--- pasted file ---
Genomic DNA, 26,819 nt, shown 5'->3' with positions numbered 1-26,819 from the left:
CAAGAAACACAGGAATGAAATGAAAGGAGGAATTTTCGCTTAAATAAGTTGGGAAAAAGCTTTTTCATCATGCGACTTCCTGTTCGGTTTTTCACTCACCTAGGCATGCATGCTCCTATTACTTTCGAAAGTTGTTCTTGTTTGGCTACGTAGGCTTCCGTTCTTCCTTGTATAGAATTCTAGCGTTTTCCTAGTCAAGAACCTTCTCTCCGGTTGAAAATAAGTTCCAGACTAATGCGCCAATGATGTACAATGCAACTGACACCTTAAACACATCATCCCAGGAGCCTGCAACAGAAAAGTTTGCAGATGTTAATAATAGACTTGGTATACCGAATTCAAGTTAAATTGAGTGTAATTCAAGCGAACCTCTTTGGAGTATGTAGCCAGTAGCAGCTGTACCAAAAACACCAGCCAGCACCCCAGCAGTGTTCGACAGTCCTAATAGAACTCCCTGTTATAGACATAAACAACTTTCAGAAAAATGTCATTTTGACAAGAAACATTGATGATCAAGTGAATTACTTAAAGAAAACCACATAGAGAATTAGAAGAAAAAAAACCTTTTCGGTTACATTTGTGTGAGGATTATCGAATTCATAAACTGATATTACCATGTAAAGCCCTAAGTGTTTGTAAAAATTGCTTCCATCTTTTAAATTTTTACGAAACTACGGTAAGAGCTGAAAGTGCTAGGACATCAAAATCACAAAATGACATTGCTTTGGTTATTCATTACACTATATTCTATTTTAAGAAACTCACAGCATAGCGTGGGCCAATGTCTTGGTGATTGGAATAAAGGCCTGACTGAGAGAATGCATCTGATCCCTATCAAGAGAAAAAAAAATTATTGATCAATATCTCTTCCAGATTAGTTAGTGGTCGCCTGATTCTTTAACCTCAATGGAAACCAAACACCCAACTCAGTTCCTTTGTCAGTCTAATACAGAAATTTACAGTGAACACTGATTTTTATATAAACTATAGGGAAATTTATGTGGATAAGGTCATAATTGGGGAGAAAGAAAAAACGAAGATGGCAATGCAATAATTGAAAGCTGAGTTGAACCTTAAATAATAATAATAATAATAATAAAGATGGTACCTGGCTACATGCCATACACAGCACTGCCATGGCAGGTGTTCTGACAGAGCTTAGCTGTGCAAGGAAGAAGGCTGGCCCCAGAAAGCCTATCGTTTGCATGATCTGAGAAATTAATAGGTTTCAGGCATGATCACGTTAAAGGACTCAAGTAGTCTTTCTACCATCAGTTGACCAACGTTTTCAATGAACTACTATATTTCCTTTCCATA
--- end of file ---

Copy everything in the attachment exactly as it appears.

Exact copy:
Genomic DNA, 26,819 nt, shown 5'->3' with positions numbered 1-26,819 from the left:
CAAGAAACACAGGAATGAAATGAAAGGAGGAATTTTCGCTTAAATAAGTTGGGAAAAAGCTTTTTCATCATGCGACTTCCTGTTCGGTTTTTCACTCACCTAGGCATGCATGCTCCTATTACTTTCGAAAGTTGTTCTTGTTTGGCTACGTAGGCTTCCGTTCTTCCTTGTATAGAATTCTAGCGTTTTCCTAGTCAAGAACCTTCTCTCCGGTTGAAAATAAGTTCCAGACTAATGCGCCAATGATGTACAATGCAACTGACACCTTAAACACATCATCCCAGGAGCCTGCAACAGAAAAGTTTGCAGATGTTAATAATAGACTTGGTATACCGAATTCAAGTTAAATTGAGTGTAATTCAAGCGAACCTCTTTGGAGTATGTAGCCAGTAGCAGCTGTACCAAAAACACCAGCCAGCACCCCAGCAGTGTTCGACAGTCCTAATAGAACTCCCTGTTATAGACATAAACAACTTTCAGAAAAATGTCATTTTGACAAGAAACATTGATGATCAAGTGAATTACTTAAAGAAAACCACATAGAGAATTAGAAGAAAAAAAACCTTTTCGGTTACATTTGTGTGAGGATTATCGAATTCATAAACTGATATTACCATGTAAAGCCCTAAGTGTTTGTAAAAATTGCTTCCATCTTTTAAATTTTTACGAAACTACGGTAAGAGCTGAAAGTGCTAGGACATCAAAATCACAAAATGACATTGCTTTGGTTATTCATTACACTATATTCTATTTTAAGAAACTCACAGCATAGCGTGGGCCAATGTCTTGGTGATTGGAATAAAGGCCTGACTGAGAGAATGCATCTGATCCCTATCAAGAGAAAAAAAAATTATTGATCAATATCTCTTCCAGATTAGTTAGTGGTCGCCTGATTCTTTAACCTCAATGGAAACCAAACACCCAACTCAGTTCCTTTGTCAGTCTAATACAGAAATTTACAGTGAACACTGATTTTTATATAAACTATAGGGAAATTTATGTGGATAAGGTCATAATTGGGGAGAAAGAAAAAACGAAGATGGCAATGCAATAATTGAAAGCTGAGTTGAACCTTAAATAATAATAATAATAATAATAAAGATGGTACCTGGCTACATGCCATACACAGCACTGCCATGGCAGGTGTTCTGACAGAGCTTAGCTGTGCAAGGAAGAAGGCTGGCCCCAGAAAGCCTATCGTTTGCATGATCTGAGAAATTAATAGGTTTCAGGCATGATCACGTTAAAGGACTCAAGTAGTCTTTCTACCATCAGTTGACCAACGTTTTCAATGAACTACTATATTTCCTTTCCATA